The Net Zero commitments to new Nuclear and Hydrogen power reflect ongoing progress made in our region too – like the £1.7 billion of funding the government has set aside to support Sizewell C nuclear power station, just up the coast from Ipswich. The Freeport East Hydrogen Hub is another great example of our area’s contribution to national renewable power targets - and we have more than half the UK’s offshore wind capacity off our coast!
As well as the freeport, the government has previously pledged £25 million to the Town Deal fund. This pot of money is set to rejuvenate the high-streets, city centre, and resources. Ipswich has also been recognised as an ‘Opportunity Area’, one of just 12 in England selected by the Department for Education to receive extra funding to unlock the potential of currently disadvantaged students.
Ipswich is also officially ‘in need of levelling up’, and so I hope to see even more provisions from the government going forward to support the levelling up agenda in our area. At the heart of levelling up is the necessity to upskill the local workforce.
The government initiative to establish Institutes of Technology delivers on the upskilling agenda. An ongoing bid to form an Eastern Institute of Technology offers the unique opportunity to boost provision of quality technical education. I am writing to the Minister for Further and Higher Education to express my full support for the Eastern Institute of Technology.
If levelling up is going to be properly delivered for long term gain, we need to look at the funding of our core public services. As a vocal member of the education committee, I’m also pleased to see the government’s commitment to funding high quality parent programmes, prioritising a network of family hubs. The importance of early intervention cannot be understated, so supporting training and development for early years workers is an excellent move. Early intervention is particularly important in supporting families with children with Special Educational Needs and Disabilities.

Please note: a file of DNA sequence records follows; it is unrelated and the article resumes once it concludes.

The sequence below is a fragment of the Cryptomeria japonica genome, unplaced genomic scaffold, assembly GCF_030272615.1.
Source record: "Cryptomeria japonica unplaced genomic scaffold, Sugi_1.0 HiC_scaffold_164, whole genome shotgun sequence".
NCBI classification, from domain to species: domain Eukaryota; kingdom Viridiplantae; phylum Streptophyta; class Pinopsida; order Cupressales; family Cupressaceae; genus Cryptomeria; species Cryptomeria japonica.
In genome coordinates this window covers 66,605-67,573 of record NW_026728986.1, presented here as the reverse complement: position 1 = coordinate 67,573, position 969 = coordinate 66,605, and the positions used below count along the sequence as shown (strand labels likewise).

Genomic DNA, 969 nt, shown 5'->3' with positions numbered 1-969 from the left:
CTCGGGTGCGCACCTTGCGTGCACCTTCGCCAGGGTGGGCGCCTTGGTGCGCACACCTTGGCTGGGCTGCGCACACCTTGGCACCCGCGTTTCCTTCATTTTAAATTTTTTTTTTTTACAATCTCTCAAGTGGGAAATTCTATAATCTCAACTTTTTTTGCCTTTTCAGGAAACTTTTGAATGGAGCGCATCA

I am particularly interested to see the commitment to tripling investment for children with SEND, with 30,000 new school places for these students. This week I wrote to the Minister for Education, highlighting the current disparities in funding, which negatively affects Suffolk SEND provision: from figures I have seen on an academy chain with branches in London, Tower Hamlets, and in Suffolk, the London per-student funding for a mild to severe SEND student is as much as four times higher. As such, I sincerely hope that Suffolk SEND will stand to benefit from the pledged £2.6 billion increase in funding for this sector over the next 3 years.
Policing is another area in which Suffolk needs a fairer deal. I wrote to the Minister for Crime and Policing this week to highlight the issues Ipswich faces in terms of violent and anti-social behaviour. I also told the Minister about how the current funding formula negatively compares for Suffolk; the government funding per resident for Suffolk policing is just less than half of that allocated in London.
Supporting working families is the government’s priority – which is why the chancellor has announced a rise in the national minimum wage. Those who need it most will receive an extra £1,000 annually. This is a plan to help working families, and boost the UK economy in a fiscally responsible way.
In a period of recovery from an unanticipated and economically challenging pandemic, the government has prioritised a growing economy and levelling up regions of the UK with investment for infrastructure, innovation, upskilling local populations, and higher paid employment.